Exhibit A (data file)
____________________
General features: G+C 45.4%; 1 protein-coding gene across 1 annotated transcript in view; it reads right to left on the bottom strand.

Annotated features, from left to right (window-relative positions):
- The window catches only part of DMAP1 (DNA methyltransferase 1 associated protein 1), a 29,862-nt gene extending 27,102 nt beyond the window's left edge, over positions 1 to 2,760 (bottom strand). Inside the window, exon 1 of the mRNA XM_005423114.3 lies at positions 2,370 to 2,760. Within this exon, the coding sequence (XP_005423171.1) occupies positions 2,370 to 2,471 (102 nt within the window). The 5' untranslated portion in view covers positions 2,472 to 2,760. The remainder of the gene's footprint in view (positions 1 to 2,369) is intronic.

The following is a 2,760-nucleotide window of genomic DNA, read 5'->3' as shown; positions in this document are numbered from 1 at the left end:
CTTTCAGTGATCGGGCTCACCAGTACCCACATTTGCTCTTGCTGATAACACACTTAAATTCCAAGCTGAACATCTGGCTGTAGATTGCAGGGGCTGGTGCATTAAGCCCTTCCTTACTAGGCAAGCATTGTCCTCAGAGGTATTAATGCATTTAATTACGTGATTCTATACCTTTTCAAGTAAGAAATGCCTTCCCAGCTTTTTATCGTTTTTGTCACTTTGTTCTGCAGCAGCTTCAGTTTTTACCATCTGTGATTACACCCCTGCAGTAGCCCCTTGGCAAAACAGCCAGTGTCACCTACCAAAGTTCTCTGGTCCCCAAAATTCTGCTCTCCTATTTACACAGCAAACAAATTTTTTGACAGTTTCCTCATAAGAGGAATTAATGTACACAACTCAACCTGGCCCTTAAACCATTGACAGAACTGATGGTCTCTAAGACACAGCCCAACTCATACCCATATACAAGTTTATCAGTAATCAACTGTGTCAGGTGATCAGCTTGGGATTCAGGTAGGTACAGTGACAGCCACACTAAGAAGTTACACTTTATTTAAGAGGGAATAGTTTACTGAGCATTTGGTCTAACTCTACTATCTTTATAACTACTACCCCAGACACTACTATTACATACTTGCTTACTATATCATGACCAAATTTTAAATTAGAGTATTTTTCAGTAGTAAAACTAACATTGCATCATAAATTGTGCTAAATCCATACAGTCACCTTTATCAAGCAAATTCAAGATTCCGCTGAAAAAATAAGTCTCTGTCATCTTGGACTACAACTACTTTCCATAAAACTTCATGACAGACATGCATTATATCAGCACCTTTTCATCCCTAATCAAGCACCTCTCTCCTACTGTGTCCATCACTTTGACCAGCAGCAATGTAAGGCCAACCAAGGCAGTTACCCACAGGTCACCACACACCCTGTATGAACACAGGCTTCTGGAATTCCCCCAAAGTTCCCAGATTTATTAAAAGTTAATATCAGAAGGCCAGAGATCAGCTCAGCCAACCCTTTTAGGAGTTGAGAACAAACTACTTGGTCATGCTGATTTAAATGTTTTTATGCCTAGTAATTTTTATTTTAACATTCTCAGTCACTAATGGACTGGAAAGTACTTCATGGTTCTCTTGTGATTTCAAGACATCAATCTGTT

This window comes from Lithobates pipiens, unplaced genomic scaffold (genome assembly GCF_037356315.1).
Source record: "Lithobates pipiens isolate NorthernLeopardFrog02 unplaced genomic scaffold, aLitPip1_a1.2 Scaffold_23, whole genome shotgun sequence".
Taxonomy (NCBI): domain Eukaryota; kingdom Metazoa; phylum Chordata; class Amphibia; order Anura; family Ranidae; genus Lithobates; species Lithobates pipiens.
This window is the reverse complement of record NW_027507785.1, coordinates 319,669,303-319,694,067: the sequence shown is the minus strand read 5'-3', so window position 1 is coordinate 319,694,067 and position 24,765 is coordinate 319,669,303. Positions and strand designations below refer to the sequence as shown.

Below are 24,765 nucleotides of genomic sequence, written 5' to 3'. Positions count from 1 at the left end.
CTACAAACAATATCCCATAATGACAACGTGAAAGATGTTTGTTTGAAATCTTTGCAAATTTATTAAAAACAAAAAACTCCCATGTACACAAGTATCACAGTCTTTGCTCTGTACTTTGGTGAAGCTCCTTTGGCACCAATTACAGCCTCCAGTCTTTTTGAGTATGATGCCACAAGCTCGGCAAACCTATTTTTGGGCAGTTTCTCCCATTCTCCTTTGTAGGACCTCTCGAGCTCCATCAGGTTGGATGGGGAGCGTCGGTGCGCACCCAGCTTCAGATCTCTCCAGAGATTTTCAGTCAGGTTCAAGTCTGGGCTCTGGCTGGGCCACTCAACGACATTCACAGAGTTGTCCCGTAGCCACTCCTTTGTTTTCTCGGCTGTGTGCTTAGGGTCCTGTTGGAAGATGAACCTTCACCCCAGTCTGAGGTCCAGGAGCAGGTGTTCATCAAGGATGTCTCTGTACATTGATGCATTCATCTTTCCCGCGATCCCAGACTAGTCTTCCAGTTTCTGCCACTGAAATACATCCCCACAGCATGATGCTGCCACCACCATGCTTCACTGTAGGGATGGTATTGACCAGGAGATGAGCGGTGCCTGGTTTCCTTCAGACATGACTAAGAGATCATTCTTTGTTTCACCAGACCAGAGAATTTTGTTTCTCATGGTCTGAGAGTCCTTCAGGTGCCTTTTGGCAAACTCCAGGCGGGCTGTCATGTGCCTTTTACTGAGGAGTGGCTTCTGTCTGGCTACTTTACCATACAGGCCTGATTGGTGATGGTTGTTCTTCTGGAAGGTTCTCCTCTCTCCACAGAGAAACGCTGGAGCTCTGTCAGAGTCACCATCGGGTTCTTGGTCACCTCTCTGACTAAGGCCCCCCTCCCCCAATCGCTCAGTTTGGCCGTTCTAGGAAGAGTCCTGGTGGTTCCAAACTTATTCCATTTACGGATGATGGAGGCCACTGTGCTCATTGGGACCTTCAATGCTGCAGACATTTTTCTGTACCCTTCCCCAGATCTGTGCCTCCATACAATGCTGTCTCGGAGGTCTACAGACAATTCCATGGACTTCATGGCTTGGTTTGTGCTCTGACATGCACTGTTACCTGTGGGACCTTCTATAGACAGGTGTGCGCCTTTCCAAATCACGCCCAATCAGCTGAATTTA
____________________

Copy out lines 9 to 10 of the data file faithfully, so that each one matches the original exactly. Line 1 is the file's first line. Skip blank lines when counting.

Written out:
This window is the reverse complement of record NW_027507785.1, coordinates 319,669,303-319,694,067: the sequence shown is the minus strand read 5'-3', so window position 1 is coordinate 319,694,067 and position 24,765 is coordinate 319,669,303. Positions and strand designations below refer to the sequence as shown.

Below are 24,765 nucleotides of genomic sequence, written 5' to 3'. Positions count from 1 at the left end.